Up until two years ago, I never gave mirrors a second thought. As a brash 21 year-old with his first apartment, I always just presumed mirrors came with a house and were positioned purely for functional purposes. I was design-ignorant, and my flat showed it.
Fast forward two years, and I’d like to think that I’m a bit more au fait with the complexities of design; partly because I now take pride in my home, and partly because my home was a nightmare to navigate through.
Living in a small apartment (my bank account roughly follows the trajectory of my design knowledge; non-existent at first but steadily improving) also meant that I had to learn how to utilise mirrors to stop myself from feeling cramped and going slightly mad.
In this blog post, I’m going to share some of the knowledge I’ve gained over the past two years, a turbulent time in which a cramped one-bedroom apartment has slowly become a home other people might even consider living in – all thanks to mirrors.
Use large mirrors to create space
When you live in a small apartment, all you want is a bit more space. Unfortunately, the reason you live in a small apartment is probably that you don’t have much money; certainly not the kind of money involved in knocking through a few walls. If you rent your apartment from a landlord, you probably don’t have permission for that kind of thing either!
Mirrors, and a wee bit of visual trickery, provide the perfect solution. Using reflections and tactical positioning, you can feasibly double the size of your room (to the mind’s eye, at least). Simply place a mirror at a point which captures as much of your room as physically possible; the larger the mirror you have at your disposal, the more effective this technique is going to be.
Light also plays a big part in this illusion, so try and reflect either a light fitting or a window for the maximum benefits. If you opt for the latter, be aware that you’ll be faced with whatever is located outside of your window; if you live opposite a garbage dump, it’s probably not the best idea!
Bathroom mirrors shouldn’t be boring
Living as I had in a comfortable existence for 21 years prior to moving into my first apartment, I had always considered bathroom mirrors to be a functional piece of equipment akin to the toilet or the sink; a necessity that had to be there, rather than a lavish attention-seeking extra.
Upon moving into my apartment, I soon realised that bathroom mirrors aren’t just important visually – they’re actually the focal point of the entire room. While guests might not be bothered about your brand new gold taps, I can guarantee they’ll look into your mirror. And if your mirror happens to be a toothpaste-specked rectangle of smeared glass, it’s fair to say they won’t be visiting again soon.
To get the most of your bathroom, you need to express yourself with your mirrors. Like abstract art? Invest in an oddly-shaped mirror! Your bathroom follows a ‘seaside’ colour palette? Buy a mirror shaped like a sun! It’s simple really; express yourself through your mirror. Oh, and if you have a lot of toiletries, consider investing in a mirrored cabinet instead.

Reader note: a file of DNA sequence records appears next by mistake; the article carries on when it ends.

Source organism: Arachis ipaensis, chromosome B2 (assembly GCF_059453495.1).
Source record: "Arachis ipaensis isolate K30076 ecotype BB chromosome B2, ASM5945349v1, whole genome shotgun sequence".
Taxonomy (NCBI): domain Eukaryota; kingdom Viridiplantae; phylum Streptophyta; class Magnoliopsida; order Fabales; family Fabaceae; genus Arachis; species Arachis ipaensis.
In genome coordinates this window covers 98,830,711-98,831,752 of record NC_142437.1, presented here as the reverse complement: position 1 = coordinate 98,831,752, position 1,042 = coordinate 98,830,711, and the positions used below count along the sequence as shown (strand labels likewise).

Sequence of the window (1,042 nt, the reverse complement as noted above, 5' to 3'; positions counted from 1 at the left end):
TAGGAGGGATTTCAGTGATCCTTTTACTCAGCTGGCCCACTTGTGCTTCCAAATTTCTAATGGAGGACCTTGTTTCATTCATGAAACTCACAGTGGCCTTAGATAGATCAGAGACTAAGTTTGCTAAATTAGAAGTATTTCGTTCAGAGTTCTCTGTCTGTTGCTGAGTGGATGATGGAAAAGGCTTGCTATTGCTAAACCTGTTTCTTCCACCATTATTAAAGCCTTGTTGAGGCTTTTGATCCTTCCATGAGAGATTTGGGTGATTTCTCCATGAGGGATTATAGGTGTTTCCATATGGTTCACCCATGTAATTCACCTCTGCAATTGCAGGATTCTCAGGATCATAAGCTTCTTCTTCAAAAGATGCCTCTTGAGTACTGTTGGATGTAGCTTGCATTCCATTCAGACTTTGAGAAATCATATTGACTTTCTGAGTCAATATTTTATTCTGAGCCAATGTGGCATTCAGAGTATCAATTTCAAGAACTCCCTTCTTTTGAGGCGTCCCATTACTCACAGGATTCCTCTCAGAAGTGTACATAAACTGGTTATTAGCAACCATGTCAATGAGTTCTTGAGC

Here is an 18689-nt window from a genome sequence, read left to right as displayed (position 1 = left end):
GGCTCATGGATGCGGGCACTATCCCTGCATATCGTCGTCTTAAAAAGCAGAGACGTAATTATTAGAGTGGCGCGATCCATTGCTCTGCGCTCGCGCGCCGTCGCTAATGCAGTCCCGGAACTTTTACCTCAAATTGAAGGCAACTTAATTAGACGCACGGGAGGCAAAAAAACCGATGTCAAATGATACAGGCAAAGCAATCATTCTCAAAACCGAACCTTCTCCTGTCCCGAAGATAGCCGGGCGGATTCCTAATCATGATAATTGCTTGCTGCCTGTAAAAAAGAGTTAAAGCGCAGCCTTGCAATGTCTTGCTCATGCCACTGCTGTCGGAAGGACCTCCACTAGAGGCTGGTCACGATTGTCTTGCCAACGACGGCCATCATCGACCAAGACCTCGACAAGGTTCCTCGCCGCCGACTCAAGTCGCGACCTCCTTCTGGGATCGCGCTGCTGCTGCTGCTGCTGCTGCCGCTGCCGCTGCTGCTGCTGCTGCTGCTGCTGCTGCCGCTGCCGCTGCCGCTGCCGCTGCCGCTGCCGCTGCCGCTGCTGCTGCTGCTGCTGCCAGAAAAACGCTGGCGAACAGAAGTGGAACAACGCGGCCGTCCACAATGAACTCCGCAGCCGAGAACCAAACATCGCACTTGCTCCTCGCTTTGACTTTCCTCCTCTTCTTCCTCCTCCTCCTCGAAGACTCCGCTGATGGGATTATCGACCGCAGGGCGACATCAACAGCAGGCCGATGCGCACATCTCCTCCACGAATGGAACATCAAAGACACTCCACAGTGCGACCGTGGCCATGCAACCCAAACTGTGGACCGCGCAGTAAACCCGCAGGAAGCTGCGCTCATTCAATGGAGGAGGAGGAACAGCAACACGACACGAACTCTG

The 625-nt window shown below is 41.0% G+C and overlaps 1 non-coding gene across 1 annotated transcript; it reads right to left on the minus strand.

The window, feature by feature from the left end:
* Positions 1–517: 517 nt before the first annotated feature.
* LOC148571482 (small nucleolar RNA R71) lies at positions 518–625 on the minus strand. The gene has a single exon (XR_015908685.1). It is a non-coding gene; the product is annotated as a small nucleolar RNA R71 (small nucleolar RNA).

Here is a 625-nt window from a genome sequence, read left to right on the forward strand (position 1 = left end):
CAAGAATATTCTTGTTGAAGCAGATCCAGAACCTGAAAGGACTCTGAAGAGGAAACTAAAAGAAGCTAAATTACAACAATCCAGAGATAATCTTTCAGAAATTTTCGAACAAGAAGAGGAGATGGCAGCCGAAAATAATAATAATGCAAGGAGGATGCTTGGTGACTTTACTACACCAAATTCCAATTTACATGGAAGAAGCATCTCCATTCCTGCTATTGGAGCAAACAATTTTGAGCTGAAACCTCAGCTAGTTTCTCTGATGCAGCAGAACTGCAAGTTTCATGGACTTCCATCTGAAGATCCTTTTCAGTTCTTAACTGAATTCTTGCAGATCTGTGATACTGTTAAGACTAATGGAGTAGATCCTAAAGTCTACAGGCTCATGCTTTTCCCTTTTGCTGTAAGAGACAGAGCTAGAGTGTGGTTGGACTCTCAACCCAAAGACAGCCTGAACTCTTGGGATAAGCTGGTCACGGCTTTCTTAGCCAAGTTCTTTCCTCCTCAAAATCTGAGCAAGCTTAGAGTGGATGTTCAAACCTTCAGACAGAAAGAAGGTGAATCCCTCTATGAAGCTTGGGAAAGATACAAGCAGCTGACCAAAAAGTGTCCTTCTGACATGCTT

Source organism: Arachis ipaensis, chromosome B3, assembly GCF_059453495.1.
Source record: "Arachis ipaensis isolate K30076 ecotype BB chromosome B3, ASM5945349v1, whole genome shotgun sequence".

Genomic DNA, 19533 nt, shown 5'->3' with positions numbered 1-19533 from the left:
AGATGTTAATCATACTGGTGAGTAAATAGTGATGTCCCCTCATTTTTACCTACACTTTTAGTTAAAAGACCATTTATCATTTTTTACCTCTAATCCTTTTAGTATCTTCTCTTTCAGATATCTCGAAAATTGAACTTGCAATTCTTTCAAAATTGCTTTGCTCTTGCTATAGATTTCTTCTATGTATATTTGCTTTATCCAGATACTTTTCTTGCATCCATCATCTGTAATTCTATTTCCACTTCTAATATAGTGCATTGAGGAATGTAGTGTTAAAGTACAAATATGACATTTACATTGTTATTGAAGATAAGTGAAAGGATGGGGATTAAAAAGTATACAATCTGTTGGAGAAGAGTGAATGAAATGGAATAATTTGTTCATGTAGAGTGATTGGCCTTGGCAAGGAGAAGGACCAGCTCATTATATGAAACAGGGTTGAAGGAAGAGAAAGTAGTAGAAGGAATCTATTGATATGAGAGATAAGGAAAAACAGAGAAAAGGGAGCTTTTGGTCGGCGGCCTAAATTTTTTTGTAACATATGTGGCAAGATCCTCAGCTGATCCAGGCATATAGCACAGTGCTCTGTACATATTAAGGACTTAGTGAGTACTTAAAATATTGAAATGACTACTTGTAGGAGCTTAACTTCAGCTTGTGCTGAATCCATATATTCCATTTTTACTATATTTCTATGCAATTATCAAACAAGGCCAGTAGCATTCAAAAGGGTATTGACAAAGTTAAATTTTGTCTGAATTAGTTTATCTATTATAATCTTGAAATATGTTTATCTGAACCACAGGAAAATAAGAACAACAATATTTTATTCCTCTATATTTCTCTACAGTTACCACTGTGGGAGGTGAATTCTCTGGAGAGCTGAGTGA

Don’t place a mirror in a distracting location
I’ve touched on this earlier in the post, but used wrong, mirrors can be extremely distracting. In my own bedroom, I had a mirror directly facing the bed. At first, it was fine, but when reading a book or watching a movie, I’d catch a glimpse of myself and realise I look weird when concentrating. Or I’d see a mark on the wall. Or a fly buzzing around. It started to ruin my experience of the room, and the mirror was soon moved to a more appropriate location.
The same goes if your mirror happens to reflect a street; passers-by might catch your eye and it can be extremely distracting. So, before you place your mirror, give a little thought to what’s going to be reflected. If it’ll be distracting to your everyday life, move your mirror!
Complement the room, don’t overwhelm it
A mirror should never be the focal point of a room that doesn’t have a fully functioning toilet or shower. Mirrors in the dining room, living room or bedroom should complement the room rather than overwhelming it – in most instances, a single mirror should suffice. A wall full of mirrors might sound appealing, but in practice it would be extremely distracting.
The same goes for decor. While Renaissance-era mirrors might be just the kind of opulent decor you’re into, it’ll stick out like a sore thumb if your home is an ode to minimalism. Think ahead, and plan your mirror around your room rather than the other way round.
Place a mirror by your front door
Ever left the house after undertaking an immaculate grooming regime, got to work and realised your hair fell out of place the moment you left the bathroom? Here’s your solution; a mirror placed next to your front door. Ideal for a last minute check and warding off potential workplace embarrassment.
So those are some of the mirror-utilising tips I’ve picked up over the past two years. Of course, I’m by no means an expert so I’d love it if you could share some of your tips with me in the comments below!
Christopher Smith is a writer currently working with Illuminated Mirrors, a leading supplier of bathroom mirror cabinets and where Christopher learnt most of his mirror knowledge. When not writing, Christopher is working on one of his many ‘in progress’ DIY projects (expected completion date: erm…)